But this holiday thing, it eats at me because it eats at him. All his previous holiday seasons were filled with temporary parents. When he was shipped off to the next ‘home’ the toys stayed, so he learned early not to invest his emotions, even in inanimate objects. He became the temporary toy they passed around.
We, my two biological sons and I, are trying to change this. We talk to him about his future, about college and girlfriends, about trips and plans, about football and holiday recipes. I ache for him, but he doesn’t want pity. He wants to feel like he belongs somewhere. He wants to know someone cares, even as he opines that no one does. He wants to stop feeling like he is this temporary toy that we have taken into our fold.
I don’t know how long that will take, or how many holidays he will stay with us. I do know that he means more to us than the colossal piles of clothes and gadgets my sons have secretly purchased for him. And I think, for that reason, this will be a holiday season that I haven’t looked forward to since my boys were small and wide-eyed on Christmas morning.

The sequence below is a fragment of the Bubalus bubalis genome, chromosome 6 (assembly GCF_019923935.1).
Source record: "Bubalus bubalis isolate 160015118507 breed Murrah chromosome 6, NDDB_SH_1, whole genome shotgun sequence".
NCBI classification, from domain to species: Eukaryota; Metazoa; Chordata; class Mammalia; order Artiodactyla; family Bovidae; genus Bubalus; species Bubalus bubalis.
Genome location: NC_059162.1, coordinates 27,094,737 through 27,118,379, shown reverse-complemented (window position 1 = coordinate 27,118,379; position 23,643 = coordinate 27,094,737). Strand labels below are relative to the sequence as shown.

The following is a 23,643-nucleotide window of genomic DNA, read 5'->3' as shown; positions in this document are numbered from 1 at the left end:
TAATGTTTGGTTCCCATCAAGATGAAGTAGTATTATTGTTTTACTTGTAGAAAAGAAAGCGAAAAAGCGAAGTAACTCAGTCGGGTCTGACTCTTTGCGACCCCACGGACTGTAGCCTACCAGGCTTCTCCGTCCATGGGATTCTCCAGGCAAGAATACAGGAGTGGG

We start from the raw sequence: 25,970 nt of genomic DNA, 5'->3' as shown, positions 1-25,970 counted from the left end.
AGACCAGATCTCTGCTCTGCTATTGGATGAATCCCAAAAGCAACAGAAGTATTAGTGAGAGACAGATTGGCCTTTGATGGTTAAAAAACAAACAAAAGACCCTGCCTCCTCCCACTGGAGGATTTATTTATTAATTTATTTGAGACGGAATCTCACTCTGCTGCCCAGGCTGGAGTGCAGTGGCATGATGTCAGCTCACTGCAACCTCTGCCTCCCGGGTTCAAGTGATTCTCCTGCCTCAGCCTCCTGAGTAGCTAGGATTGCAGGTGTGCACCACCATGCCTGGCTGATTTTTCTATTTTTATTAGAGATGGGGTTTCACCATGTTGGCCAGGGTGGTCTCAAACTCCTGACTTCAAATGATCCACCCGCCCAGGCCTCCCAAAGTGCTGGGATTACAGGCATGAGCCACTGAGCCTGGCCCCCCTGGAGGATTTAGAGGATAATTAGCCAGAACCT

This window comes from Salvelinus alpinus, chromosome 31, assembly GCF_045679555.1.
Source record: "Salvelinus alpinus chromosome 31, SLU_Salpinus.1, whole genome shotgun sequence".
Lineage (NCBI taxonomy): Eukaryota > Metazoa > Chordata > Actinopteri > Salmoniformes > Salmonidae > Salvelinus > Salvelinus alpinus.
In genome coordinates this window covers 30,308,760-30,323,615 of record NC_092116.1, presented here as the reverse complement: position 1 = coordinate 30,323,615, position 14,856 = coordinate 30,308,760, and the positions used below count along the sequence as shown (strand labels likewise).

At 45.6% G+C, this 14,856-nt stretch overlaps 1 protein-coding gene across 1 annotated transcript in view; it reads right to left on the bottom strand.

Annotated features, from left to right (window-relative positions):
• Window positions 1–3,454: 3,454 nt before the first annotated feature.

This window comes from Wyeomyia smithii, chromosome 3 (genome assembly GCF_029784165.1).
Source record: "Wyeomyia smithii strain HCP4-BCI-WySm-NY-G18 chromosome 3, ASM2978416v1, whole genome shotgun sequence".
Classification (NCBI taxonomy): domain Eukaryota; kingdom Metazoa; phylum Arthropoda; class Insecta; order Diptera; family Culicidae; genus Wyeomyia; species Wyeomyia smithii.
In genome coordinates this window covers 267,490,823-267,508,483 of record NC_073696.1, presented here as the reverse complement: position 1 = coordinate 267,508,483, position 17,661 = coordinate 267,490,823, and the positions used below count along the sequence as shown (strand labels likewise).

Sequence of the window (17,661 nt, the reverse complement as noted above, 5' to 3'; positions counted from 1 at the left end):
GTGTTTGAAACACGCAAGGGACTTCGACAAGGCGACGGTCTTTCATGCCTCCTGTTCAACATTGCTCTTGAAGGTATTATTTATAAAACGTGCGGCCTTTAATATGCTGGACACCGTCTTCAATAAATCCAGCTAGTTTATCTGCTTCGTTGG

The gadgets won’t help his idea of self-worth any, nor will the clothes. We understand that. But as we tighten our huddle around him, as we entrench him in our fold, it is our hope that he will stop feeling like he is one of those temporary toys; that he will know he is cherished and worthy of being cherished. It’s a very big hope, but there are three of us rooting him on.


If you would like to aid homeless LGBT youth, you can find national and international organizations on my website. Volunteer locally or make a small donation. Make a difference.









About the author: 
Brandon Shire is an award-winning author of contemporary gay fiction and an advocate for homeless LGBT youth. Ten percent of the sales from his books are donated to organizations combating LGBT youth homelessness. 




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Monday, November 25, 2013

Happy Holidays?